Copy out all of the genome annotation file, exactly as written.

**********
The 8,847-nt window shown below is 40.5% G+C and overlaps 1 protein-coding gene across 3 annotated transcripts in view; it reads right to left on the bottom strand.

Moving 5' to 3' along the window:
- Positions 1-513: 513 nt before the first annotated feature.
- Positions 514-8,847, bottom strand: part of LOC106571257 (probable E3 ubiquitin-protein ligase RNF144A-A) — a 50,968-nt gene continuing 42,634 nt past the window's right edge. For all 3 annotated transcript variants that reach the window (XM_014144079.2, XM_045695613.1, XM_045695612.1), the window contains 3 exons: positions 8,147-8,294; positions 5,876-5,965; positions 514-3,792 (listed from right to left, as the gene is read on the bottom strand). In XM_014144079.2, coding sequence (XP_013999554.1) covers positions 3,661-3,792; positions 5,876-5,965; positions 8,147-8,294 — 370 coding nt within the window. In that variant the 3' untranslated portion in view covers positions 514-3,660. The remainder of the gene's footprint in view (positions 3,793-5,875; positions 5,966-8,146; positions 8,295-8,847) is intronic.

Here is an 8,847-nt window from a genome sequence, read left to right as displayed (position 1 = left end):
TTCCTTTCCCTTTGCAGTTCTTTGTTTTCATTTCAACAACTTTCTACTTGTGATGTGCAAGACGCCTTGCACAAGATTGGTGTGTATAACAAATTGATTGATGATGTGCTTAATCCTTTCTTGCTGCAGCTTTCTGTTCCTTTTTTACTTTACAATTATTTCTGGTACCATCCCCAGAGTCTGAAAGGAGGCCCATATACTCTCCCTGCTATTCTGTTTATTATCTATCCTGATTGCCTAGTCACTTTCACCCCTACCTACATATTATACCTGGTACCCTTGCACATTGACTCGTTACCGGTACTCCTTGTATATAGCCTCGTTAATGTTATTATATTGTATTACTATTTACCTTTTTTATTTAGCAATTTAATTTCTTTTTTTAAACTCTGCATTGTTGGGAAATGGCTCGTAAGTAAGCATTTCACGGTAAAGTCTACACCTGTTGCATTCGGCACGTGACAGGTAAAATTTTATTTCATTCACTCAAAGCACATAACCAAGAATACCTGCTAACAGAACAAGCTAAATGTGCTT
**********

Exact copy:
The 8,847-nt window shown below is 40.5% G+C and overlaps 1 protein-coding gene across 3 annotated transcripts in view; it reads right to left on the bottom strand.

Moving 5' to 3' along the window:
- Positions 1-513: 513 nt before the first annotated feature.
- Positions 514-8,847, bottom strand: part of LOC106571257 (probable E3 ubiquitin-protein ligase RNF144A-A) — a 50,968-nt gene continuing 42,634 nt past the window's right edge. For all 3 annotated transcript variants that reach the window (XM_014144079.2, XM_045695613.1, XM_045695612.1), the window contains 3 exons: positions 8,147-8,294; positions 5,876-5,965; positions 514-3,792 (listed from right to left, as the gene is read on the bottom strand). In XM_014144079.2, coding sequence (XP_013999554.1) covers positions 3,661-3,792; positions 5,876-5,965; positions 8,147-8,294 — 370 coding nt within the window. In that variant the 3' untranslated portion in view covers positions 514-3,660. The remainder of the gene's footprint in view (positions 3,793-5,875; positions 5,966-8,146; positions 8,295-8,847) is intronic.

Here is an 8,847-nt window from a genome sequence, read left to right as displayed (position 1 = left end):
TTCCTTTCCCTTTGCAGTTCTTTGTTTTCATTTCAACAACTTTCTACTTGTGATGTGCAAGACGCCTTGCACAAGATTGGTGTGTATAACAAATTGATTGATGATGTGCTTAATCCTTTCTTGCTGCAGCTTTCTGTTCCTTTTTTACTTTACAATTATTTCTGGTACCATCCCCAGAGTCTGAAAGGAGGCCCATATACTCTCCCTGCTATTCTGTTTATTATCTATCCTGATTGCCTAGTCACTTTCACCCCTACCTACATATTATACCTGGTACCCTTGCACATTGACTCGTTACCGGTACTCCTTGTATATAGCCTCGTTAATGTTATTATATTGTATTACTATTTACCTTTTTTATTTAGCAATTTAATTTCTTTTTTTAAACTCTGCATTGTTGGGAAATGGCTCGTAAGTAAGCATTTCACGGTAAAGTCTACACCTGTTGCATTCGGCACGTGACAGGTAAAATTTTATTTCATTCACTCAAAGCACATAACCAAGAATACCTGCTAACAGAACAAGCTAAATGTGCTT